Gruden, Lynch to e-mail GIs
They will join other pros in reaching out at least once a week for the next several weeks to troops in the Iraqi war.
By ROGER MILLS, Times Staff Writer
© St. Petersburg Times
published April 2, 2003
TAMPA -- With hundreds of thousands of U.S. troops embroiled in the war in Iraq, Bucs safety John Lynch and coach Jon Gruden are eager to reach out to those on the front lines.
As part of a program called Jocks to GIs Direct, run by ESPN.com, Lynch and Gruden each will become online pen pals with at least one service person based in the war zone.
Lynch and Gruden are scheduled to e-mail the individuals once a week for at least the next eight weeks. Anyone can follow the exchanges through links on ESPN.com.
"This was certainly something that I got excited about," Lynch said Tuesday. "I've already been keeping in contact with some of the people I met here in Tampa and talked to them over there in Qatar. One thing I have realized, especially being here in Tampa where CentCom is based, is that we have a better view of how much these guys appreciate what we do as professional athletes. It's kind of a diversion for them when they are going through things like this.
"In the same way, these are guys that I have the ultimate respect for. They are making the ultimate sacrifice, to be away from their families and to fight for our freedom."
Gruden said the idea of developing an online pen pal was brought to his attention two weeks ago at the NFL owners meetings in Phoenix and it was something he couldn't resist.
"Any support I can give, whether it's as little as an e-mail once a day, I'm more than excited about it," Gruden said. "I really don't know how long it will last. A lot depends on how long the program goes on for and for how long our troops are there. But I'm in. (Today's) my first day."
Lynch and Gruden join some of the nation's top professional athletes who already have started online correspondence with those stationed in the Middle East.
Lakers center Shaquille O'Neal, golfer Tiger Woods, Giants defensive end Michael Strahan and coach Jim Fassell, NASCAR driver Jeff Burton and WNBA star Chamique Holdsclaw are among those who already have made contact.
Falcons quarterback Michael Vick, Yankees pitcher Roger Clemens, Diamondbacks pitcher Curt Schilling, Giants running back Tiki Barber and Warriors basketball player Adonal Foyle are among those expected to come on board.
"When you first start playing professional football and see how people react to you, you don't understand it," Lynch said. "It's come full circle for me. I'm in awe of these guys in what they do."
In Tampa this week with his family, Lynch said recent news reports of the struggles troops are having with living and sleeping conditions makes the two-a-days of training camp seem easy.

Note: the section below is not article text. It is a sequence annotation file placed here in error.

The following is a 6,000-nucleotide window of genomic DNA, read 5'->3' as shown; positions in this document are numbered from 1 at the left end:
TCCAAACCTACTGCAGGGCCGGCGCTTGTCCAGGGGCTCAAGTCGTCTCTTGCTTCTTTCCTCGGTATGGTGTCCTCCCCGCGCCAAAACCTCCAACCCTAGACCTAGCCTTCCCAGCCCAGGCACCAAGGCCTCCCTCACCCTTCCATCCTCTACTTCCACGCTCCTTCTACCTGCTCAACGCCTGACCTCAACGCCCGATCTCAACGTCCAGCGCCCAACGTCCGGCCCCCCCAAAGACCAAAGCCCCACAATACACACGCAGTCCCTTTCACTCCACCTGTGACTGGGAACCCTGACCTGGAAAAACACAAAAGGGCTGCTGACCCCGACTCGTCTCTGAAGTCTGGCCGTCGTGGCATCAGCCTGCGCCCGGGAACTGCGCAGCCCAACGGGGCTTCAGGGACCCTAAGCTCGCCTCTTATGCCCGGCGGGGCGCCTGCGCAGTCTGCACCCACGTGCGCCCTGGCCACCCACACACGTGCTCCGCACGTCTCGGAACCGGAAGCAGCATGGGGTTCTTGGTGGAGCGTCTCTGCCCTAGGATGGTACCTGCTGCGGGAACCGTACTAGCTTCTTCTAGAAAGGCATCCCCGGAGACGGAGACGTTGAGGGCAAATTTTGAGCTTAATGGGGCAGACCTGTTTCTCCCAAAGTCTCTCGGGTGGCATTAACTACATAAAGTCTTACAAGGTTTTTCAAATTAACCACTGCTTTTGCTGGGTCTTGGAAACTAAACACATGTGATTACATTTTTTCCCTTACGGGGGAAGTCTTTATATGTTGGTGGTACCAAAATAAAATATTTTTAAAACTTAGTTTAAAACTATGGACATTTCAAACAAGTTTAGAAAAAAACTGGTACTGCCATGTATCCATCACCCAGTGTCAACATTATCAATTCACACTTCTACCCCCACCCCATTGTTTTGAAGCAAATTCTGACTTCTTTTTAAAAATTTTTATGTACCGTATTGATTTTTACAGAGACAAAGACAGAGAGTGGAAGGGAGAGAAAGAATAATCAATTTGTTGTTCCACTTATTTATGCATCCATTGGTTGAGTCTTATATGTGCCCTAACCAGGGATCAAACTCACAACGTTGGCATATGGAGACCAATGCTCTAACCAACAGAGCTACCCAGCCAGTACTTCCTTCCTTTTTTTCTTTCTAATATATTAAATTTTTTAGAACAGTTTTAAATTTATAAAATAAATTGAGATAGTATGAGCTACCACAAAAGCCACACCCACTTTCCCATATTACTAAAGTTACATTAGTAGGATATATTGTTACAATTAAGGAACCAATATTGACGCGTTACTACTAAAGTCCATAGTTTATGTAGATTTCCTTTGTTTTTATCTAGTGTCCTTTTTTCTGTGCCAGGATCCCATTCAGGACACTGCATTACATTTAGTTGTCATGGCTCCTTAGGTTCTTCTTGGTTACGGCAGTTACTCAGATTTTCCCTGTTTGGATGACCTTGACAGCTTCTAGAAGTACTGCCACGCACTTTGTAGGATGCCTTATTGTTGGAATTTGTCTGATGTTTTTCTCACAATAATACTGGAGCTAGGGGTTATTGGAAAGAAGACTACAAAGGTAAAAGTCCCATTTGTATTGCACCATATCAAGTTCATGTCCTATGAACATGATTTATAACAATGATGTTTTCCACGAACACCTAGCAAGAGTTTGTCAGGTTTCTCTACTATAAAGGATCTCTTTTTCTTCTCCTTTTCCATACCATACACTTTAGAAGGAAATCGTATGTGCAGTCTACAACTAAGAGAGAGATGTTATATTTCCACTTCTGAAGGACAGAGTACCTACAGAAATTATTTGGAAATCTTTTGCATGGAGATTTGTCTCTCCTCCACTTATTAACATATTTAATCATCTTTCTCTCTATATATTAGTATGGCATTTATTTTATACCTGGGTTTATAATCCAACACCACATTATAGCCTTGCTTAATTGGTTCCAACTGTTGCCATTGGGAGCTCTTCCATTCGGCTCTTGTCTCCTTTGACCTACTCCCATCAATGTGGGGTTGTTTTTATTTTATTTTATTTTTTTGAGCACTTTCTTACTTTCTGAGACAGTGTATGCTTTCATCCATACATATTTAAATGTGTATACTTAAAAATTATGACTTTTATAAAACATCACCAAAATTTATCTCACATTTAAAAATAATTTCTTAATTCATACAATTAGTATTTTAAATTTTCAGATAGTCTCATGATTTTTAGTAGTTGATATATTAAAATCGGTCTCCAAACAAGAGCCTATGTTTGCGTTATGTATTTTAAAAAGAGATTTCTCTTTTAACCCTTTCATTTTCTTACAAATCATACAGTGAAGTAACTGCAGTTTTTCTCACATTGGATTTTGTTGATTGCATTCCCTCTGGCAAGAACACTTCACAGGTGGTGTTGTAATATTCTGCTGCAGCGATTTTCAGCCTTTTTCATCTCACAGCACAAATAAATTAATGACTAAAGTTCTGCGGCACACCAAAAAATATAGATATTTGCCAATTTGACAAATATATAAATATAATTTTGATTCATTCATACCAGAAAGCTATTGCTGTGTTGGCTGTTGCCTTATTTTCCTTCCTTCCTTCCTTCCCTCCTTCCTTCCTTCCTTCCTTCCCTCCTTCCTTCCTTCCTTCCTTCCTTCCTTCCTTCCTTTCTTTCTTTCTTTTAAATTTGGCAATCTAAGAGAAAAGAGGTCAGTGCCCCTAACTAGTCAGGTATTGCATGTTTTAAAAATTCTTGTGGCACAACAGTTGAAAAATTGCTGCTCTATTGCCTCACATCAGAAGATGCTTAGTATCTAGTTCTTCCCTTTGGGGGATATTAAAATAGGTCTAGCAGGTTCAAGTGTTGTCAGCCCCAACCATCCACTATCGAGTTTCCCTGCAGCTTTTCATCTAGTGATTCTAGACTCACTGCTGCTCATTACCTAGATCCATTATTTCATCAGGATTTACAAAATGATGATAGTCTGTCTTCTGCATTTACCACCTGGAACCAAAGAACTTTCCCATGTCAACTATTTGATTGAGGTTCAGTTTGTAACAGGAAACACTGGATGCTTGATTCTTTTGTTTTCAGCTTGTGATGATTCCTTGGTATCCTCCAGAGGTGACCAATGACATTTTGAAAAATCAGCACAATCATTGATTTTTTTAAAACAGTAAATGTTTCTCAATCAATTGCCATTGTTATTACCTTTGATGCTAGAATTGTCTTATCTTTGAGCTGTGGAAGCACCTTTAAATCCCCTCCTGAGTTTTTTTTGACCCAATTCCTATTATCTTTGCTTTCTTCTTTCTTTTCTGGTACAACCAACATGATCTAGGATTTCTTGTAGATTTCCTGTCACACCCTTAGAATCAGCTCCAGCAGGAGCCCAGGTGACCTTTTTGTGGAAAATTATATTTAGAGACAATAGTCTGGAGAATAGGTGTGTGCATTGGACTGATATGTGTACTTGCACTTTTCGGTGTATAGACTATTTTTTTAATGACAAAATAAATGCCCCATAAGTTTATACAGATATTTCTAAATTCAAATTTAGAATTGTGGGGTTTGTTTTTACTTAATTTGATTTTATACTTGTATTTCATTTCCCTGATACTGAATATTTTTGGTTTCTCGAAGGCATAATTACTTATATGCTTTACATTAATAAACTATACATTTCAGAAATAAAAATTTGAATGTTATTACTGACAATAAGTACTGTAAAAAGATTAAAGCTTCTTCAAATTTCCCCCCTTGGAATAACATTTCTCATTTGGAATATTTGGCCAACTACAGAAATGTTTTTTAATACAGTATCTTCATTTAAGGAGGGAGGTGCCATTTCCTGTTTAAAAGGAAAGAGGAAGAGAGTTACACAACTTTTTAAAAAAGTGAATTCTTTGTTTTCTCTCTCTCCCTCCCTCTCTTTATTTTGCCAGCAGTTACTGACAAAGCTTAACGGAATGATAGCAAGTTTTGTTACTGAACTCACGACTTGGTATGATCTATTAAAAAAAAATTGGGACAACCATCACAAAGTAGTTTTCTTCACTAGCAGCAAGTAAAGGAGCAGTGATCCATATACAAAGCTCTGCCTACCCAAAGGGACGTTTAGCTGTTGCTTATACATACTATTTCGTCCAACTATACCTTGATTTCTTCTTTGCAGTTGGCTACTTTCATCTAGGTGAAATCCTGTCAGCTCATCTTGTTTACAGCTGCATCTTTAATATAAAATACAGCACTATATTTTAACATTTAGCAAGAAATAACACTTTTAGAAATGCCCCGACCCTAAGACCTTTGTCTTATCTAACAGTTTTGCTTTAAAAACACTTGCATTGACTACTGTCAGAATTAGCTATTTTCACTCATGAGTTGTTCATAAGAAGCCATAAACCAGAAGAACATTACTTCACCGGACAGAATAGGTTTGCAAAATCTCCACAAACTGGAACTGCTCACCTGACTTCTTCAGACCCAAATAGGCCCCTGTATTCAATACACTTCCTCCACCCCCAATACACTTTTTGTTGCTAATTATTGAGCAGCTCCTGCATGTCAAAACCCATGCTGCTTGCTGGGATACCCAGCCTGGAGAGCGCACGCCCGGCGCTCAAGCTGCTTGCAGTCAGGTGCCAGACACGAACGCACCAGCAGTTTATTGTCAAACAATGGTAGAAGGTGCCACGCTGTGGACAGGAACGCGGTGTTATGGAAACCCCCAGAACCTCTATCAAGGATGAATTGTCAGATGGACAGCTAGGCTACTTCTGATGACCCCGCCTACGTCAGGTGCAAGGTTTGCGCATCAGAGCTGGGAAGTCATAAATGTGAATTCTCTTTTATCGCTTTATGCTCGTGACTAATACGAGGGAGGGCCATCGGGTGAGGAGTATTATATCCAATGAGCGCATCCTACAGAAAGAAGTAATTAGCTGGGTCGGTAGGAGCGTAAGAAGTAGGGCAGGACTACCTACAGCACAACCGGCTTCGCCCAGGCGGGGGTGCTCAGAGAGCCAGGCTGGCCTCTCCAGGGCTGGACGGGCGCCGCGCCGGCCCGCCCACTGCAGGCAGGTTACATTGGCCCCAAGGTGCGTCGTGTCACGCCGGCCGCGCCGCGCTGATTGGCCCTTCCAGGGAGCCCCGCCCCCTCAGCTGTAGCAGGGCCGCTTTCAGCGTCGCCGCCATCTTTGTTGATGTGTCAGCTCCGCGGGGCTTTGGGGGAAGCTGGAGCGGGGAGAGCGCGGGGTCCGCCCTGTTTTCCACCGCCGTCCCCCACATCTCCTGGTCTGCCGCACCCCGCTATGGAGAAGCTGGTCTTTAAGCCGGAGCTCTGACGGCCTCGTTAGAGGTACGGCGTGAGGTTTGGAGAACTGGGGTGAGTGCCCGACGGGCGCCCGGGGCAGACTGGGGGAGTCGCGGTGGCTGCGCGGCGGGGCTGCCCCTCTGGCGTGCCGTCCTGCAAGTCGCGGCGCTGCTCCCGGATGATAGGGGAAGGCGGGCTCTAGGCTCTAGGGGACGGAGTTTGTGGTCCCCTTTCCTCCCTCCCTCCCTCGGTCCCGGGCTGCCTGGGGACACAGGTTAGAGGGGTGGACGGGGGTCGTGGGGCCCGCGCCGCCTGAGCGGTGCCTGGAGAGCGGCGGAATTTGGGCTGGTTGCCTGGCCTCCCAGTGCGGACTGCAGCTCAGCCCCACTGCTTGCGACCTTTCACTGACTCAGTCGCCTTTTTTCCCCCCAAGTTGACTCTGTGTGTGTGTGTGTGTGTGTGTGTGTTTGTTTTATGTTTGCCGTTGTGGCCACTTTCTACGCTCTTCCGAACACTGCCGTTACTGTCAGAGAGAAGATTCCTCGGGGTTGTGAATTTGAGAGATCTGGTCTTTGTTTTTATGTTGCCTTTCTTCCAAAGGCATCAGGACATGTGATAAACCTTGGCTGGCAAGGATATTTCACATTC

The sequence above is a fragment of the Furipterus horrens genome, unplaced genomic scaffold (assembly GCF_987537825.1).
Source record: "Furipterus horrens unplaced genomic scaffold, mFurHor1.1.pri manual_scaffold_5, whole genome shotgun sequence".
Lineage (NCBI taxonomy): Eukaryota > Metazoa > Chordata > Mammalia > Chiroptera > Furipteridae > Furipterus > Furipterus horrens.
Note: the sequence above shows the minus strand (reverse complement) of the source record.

"We get water whenever we want, we get as much food as we want, we sometimes eat in excess," Lynch said. "Just a couple days ago they were saying that they were running low on supplies and were going to start rationing the supplies. The thing that really impresses me is that no one over there really complains. They just do it."
A number of athletes have family members and friends in the war. Among those, ESPN.com reported, are the stepson of Bucs left tackle Lomas Brown, the brother of former Packers receiver Antonio Freeman, the brother of Eagles center Hank Fraley and the brother of Detroit Shock basketball guard Swin Cash.
A cousin of Rangers catcher Todd Greene's wife, Army Chief Warrant Officer Ron Young, was taken prisoner by Iraqis after his helicopter was shot down.
Gruden said those realities offer tremendous perspective.
"We're playing a game we love, but they're playing for real," Gruden said. "What they're doing is not a game. It's life or death. It takes quite a person to be able to go through the training and go over there. And it takes quite a person to be able to respond under the pressure. I think it's important for all of us to know that."
JETT LANDING: In a quest to bolster competition on offense, the Bucs entertained former Raiders receiver James Jett on Tuesday. Jett, who played for Gruden in Oakland, met with team officials and coaches and took a physical.
"It was a good visit," Gruden said. "I haven't seen him in a year, and we had a chance to talk to him. We're looking at all kind of players, and we'll hopefully see how things shape up in the next few days."
Known for his ability to stretch the defense with deep routes, Jett could add another dimension to the Bucs passing game.
"We would not have sent him down there for a visit if we didn't think we could get something done," said Eric Metz, Jett's agent. "James' past experience with Jon certainly makes for an easier learning curve. ... We're trying to get a feel for the situation and hopefully we'll see what happens soon."
Eyes on Iraq
Reports from a region in conflict
[an error occurred while processing this directive]
Iraq: Tears to mourn, laughter to remember
Iraq: Saudis to Hussein: Sacrifice yourself
Iraq: 4th Infantry begins arriving at Kuwaiti port
Iraq: Campus war protests a far cry from Vietnam
Iraq: Hometown, family jubilant over the liberation of POW
Dispatch from the 101st: Smiles, waves greet march into holy city
Adopted town honors its Marine
Panels approve $80-billion for terror, Iraq wars
Judge seeks new drug trials over racial issues
Nation in brief: Board considers primer as 'Columbia' culprit
World in brief: British jury convicts 2 in terror money plot
Plane held up to check for SARS; none found